Probably the biggest issue for many of them is their relationship with their children. Most of them who have been married to women and have children are very committed fathers, and for me personally, that was a big issue. Even though the marriage was sort of deteriorating before I came out, my biggest concern was, am I breaking this commitment I had to be the kind of father I wanted to be?

WCT: What is helpful for others to know about MSM?

LO: There's not any way of generalizing about them. They're a very diverse population—a lot of their resistance comes from religion, culture, social expectations, there's a whole lot of things that control that. Part of it is recognizing that all of these things impact our decisions, and it's not just one thing that makes us decide not to come out, but all of these things that feed into the value system we have as adults, and that's a complex picture that comes from our own experiences growing up.

WCT: Why did you want to study this population?

LO: I realized there were a lot of parallels with my experience. As a psychiatrist my commitment is to dealing with people in emotional pain, and I know how much pain so many of these people are in, and that was kind of the driving force behind it. And to recognize that there were a lot of commonalities in those people as well as well as lot of differences.

Even though I wanted to get rid of the pain that I was feeling, it did not seem fair to me to try and impose that pain on other people. If we look at the statistics are around suicide, the rate of suicide for [these] men is about three times that of the regular population, and a lot of has to do with the time of coming out and making these decisions.

WCT: What is the most important bit of knowledge you've gained from working with these men?

LO: One of the things that's affected me is to see some advantages in growing older. We can come to a different reassessment of our value system as we get older, and we don't have to live the life that was dictated to us. I think that's probably the most transformational thing that I've experienced.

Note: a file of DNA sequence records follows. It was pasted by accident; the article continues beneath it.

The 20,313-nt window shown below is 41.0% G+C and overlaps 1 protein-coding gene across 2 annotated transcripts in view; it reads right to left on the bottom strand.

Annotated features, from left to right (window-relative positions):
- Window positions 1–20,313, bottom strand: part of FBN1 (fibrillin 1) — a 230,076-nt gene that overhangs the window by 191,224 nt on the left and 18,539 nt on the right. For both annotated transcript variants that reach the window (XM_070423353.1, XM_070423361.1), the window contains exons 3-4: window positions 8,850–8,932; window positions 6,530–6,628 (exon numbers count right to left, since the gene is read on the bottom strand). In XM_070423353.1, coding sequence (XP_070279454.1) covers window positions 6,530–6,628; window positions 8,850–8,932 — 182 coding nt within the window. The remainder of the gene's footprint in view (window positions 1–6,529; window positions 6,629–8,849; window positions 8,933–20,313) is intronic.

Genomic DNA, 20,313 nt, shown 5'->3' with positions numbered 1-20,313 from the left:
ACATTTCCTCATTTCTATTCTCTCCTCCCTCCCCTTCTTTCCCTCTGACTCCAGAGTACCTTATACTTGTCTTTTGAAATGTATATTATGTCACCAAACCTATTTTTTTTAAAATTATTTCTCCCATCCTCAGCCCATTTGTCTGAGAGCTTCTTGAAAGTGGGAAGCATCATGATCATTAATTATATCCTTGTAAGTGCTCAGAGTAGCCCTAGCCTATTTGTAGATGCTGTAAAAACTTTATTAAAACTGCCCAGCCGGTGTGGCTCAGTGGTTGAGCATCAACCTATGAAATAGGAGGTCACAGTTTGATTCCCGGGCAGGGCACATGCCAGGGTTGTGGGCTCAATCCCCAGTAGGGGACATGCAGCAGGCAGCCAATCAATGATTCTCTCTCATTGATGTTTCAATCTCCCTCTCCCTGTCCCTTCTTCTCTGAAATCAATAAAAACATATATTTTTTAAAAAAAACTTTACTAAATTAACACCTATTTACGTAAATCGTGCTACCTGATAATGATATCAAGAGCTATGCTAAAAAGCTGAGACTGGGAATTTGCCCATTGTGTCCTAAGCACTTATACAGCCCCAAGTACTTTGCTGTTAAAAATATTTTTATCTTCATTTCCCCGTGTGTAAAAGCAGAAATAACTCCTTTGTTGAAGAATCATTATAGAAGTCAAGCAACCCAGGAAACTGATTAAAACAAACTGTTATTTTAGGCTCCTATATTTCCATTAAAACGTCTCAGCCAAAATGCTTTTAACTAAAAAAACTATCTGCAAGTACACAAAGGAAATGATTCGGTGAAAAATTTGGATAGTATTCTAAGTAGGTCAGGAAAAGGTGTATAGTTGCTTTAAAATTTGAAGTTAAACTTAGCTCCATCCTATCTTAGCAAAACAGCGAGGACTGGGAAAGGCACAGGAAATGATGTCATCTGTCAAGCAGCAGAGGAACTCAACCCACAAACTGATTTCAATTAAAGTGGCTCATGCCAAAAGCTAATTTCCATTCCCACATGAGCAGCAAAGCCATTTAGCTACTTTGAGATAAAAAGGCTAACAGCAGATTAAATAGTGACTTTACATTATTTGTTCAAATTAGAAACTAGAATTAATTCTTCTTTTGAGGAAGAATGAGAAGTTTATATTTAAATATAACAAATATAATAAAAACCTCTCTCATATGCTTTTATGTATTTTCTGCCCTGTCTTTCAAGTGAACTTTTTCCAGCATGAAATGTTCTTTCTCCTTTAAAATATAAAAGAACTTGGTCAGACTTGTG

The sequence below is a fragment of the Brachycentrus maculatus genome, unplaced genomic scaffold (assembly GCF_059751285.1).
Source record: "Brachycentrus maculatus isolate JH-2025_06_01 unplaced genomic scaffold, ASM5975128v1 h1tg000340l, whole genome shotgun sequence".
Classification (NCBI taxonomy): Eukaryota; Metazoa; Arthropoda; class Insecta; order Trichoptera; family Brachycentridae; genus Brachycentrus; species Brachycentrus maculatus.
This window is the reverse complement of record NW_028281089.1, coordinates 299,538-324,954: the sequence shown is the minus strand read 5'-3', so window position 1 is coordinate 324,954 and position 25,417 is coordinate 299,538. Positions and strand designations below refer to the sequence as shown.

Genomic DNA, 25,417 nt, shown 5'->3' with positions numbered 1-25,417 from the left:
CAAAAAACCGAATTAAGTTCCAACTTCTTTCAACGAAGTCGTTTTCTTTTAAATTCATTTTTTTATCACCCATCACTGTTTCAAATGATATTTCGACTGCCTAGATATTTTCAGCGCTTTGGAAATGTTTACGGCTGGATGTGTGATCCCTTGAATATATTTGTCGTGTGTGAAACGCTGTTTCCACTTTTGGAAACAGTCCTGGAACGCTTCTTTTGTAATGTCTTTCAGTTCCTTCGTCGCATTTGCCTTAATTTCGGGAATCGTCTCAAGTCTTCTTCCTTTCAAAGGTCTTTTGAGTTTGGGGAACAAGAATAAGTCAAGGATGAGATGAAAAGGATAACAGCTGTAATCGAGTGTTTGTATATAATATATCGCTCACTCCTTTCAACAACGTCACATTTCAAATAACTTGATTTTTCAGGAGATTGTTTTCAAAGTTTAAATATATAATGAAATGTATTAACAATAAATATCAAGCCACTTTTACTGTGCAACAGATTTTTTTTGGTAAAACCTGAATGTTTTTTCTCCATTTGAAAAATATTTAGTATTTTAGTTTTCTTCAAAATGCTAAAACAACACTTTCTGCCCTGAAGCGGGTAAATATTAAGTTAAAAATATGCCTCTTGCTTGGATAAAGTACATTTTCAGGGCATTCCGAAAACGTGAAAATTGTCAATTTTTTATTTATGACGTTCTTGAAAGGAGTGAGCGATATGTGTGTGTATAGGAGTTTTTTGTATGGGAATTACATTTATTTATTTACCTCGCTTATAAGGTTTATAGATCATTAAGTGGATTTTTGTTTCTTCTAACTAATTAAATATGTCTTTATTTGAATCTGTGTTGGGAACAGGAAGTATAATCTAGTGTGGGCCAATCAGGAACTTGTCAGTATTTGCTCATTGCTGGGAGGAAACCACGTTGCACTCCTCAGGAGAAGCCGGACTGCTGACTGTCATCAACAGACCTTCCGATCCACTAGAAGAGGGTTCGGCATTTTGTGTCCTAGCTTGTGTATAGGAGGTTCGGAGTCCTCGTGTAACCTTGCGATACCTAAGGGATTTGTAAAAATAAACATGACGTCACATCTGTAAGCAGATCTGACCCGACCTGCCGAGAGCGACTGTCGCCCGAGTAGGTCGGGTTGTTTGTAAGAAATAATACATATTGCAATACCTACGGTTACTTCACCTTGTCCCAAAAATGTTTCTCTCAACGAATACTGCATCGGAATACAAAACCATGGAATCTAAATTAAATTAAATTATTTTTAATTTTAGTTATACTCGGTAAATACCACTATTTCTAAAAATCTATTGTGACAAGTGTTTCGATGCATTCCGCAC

facebook twitter pin it google +1 reddit email




Windy City Media Group does not approve or necessarily agree with the views posted below.
Please do not post letters to the editor here. Please also be civil in your dialogue.
If you need to be mean, just know that the longer you stay on this page, the more you help us.


  ARTICLES YOU MIGHT LIKE

NATIONAL Lambda Litfest, #BiWeek, whistleblower, Equality Awards, Blade 2020-09-21
Out Illinois State coach dives into new position 2020-09-16
MOMBIAN True stories, trans tales and more in new picture books 2020-09-16
Gerber/Hart reveals future plans 2020-09-16
Submissions sought for Lambda Literary Awards 2020-09-10
Joseph Baar Topinka preserves legacy of mother: Pro-gay Republican Judy 2020-09-02
NATIONAL Marsha P. Johnson, Anchorage, electoral items, gay author dies 2020-09-02
E. Patrick Johnson's 'Sweet Tea' book released 2020-08-25
New psychology handbook focuses on sexual, gender minority mental health 2020-08-23
Nigerian LGBTQ+ refugee-turned-activist on importance of compassion 2020-08-19
Trans advocate Jamison Green talks about increasing visibility 2020-08-19
DANK Haus hosts 'Gay Berlin' forum with author 2020-08-19
Ally opens Diverse Little Free Library in Norridge 2020-08-19
'Making Sweet Tea': Out NU dean talks about new documentary 2020-08-18
BOOK REVIEW Butch Cassidy: The True Story of an American Outlaw 2020-08-18
'One Poem: A Protest Reading in Support of Black Lives' Aug. 18 2020-08-13
Gerber/Hart fall benefit Sept. 12-13 2020-08-08
Asha Ransby-Sporn talks building on the anti-racism movement's legacy 2020-08-05
Local lesbian couple celebrate 50 years together 2020-08-05
NATIONAL Anti-trans killings, surveys, 'Trans Care' book, gay-bar news 2020-08-05
BOOKS Yvonne Zipter: Looking at Chicagoan's life, poetry collection 2020-08-05
BOOKS In fashion: Jay Manuel dishes on 'The Wig, The Bitch & The Meltdown' 2020-08-04